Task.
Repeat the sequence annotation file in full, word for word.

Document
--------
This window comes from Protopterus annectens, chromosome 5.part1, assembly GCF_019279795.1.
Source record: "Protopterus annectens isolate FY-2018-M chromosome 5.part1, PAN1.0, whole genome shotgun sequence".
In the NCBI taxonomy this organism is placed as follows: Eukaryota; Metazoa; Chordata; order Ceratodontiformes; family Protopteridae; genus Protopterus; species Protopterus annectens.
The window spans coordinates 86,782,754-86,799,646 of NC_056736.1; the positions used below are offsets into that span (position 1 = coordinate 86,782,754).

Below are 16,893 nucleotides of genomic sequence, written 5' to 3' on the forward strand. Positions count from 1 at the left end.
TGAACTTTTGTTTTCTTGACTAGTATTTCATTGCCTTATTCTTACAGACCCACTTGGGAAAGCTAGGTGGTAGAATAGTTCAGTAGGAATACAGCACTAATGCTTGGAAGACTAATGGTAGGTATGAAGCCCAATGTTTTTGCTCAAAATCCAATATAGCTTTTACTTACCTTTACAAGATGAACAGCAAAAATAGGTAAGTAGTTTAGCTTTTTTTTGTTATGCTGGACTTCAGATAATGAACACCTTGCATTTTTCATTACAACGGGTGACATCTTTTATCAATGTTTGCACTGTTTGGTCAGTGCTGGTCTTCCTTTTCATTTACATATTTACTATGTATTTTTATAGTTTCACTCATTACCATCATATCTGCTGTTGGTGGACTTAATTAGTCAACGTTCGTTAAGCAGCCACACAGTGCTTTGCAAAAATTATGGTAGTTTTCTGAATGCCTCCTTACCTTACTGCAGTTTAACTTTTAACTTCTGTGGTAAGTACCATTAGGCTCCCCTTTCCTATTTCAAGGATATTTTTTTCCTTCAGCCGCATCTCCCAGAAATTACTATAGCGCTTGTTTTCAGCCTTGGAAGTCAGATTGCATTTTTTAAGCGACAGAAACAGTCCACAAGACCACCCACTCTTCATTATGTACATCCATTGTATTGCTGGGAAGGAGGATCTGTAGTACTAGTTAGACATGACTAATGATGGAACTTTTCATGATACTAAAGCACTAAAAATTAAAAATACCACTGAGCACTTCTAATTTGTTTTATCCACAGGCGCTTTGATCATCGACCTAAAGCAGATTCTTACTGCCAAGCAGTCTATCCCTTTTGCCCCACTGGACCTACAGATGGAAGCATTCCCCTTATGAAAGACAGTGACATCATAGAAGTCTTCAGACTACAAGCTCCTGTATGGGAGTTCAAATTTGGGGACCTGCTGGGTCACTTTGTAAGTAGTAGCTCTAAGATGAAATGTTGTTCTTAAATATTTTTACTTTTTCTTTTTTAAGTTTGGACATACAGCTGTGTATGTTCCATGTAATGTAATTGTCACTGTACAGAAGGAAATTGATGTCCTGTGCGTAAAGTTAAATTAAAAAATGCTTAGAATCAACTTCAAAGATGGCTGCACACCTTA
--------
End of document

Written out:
This window comes from Protopterus annectens, chromosome 5.part1, assembly GCF_019279795.1.
Source record: "Protopterus annectens isolate FY-2018-M chromosome 5.part1, PAN1.0, whole genome shotgun sequence".
In the NCBI taxonomy this organism is placed as follows: Eukaryota; Metazoa; Chordata; order Ceratodontiformes; family Protopteridae; genus Protopterus; species Protopterus annectens.
The window spans coordinates 86,782,754-86,799,646 of NC_056736.1; the positions used below are offsets into that span (position 1 = coordinate 86,782,754).

Below are 16,893 nucleotides of genomic sequence, written 5' to 3' on the forward strand. Positions count from 1 at the left end.
TGAACTTTTGTTTTCTTGACTAGTATTTCATTGCCTTATTCTTACAGACCCACTTGGGAAAGCTAGGTGGTAGAATAGTTCAGTAGGAATACAGCACTAATGCTTGGAAGACTAATGGTAGGTATGAAGCCCAATGTTTTTGCTCAAAATCCAATATAGCTTTTACTTACCTTTACAAGATGAACAGCAAAAATAGGTAAGTAGTTTAGCTTTTTTTTGTTATGCTGGACTTCAGATAATGAACACCTTGCATTTTTCATTACAACGGGTGACATCTTTTATCAATGTTTGCACTGTTTGGTCAGTGCTGGTCTTCCTTTTCATTTACATATTTACTATGTATTTTTATAGTTTCACTCATTACCATCATATCTGCTGTTGGTGGACTTAATTAGTCAACGTTCGTTAAGCAGCCACACAGTGCTTTGCAAAAATTATGGTAGTTTTCTGAATGCCTCCTTACCTTACTGCAGTTTAACTTTTAACTTCTGTGGTAAGTACCATTAGGCTCCCCTTTCCTATTTCAAGGATATTTTTTTCCTTCAGCCGCATCTCCCAGAAATTACTATAGCGCTTGTTTTCAGCCTTGGAAGTCAGATTGCATTTTTTAAGCGACAGAAACAGTCCACAAGACCACCCACTCTTCATTATGTACATCCATTGTATTGCTGGGAAGGAGGATCTGTAGTACTAGTTAGACATGACTAATGATGGAACTTTTCATGATACTAAAGCACTAAAAATTAAAAATACCACTGAGCACTTCTAATTTGTTTTATCCACAGGCGCTTTGATCATCGACCTAAAGCAGATTCTTACTGCCAAGCAGTCTATCCCTTTTGCCCCACTGGACCTACAGATGGAAGCATTCCCCTTATGAAAGACAGTGACATCATAGAAGTCTTCAGACTACAAGCTCCTGTATGGGAGTTCAAATTTGGGGACCTGCTGGGTCACTTTGTAAGTAGTAGCTCTAAGATGAAATGTTGTTCTTAAATATTTTTACTTTTTCTTTTTTAAGTTTGGACATACAGCTGTGTATGTTCCATGTAATGTAATTGTCACTGTACAGAAGGAAATTGATGTCCTGTGCGTAAAGTTAAATTAAAAAATGCTTAGAATCAACTTCAAAGATGGCTGCACACCTTA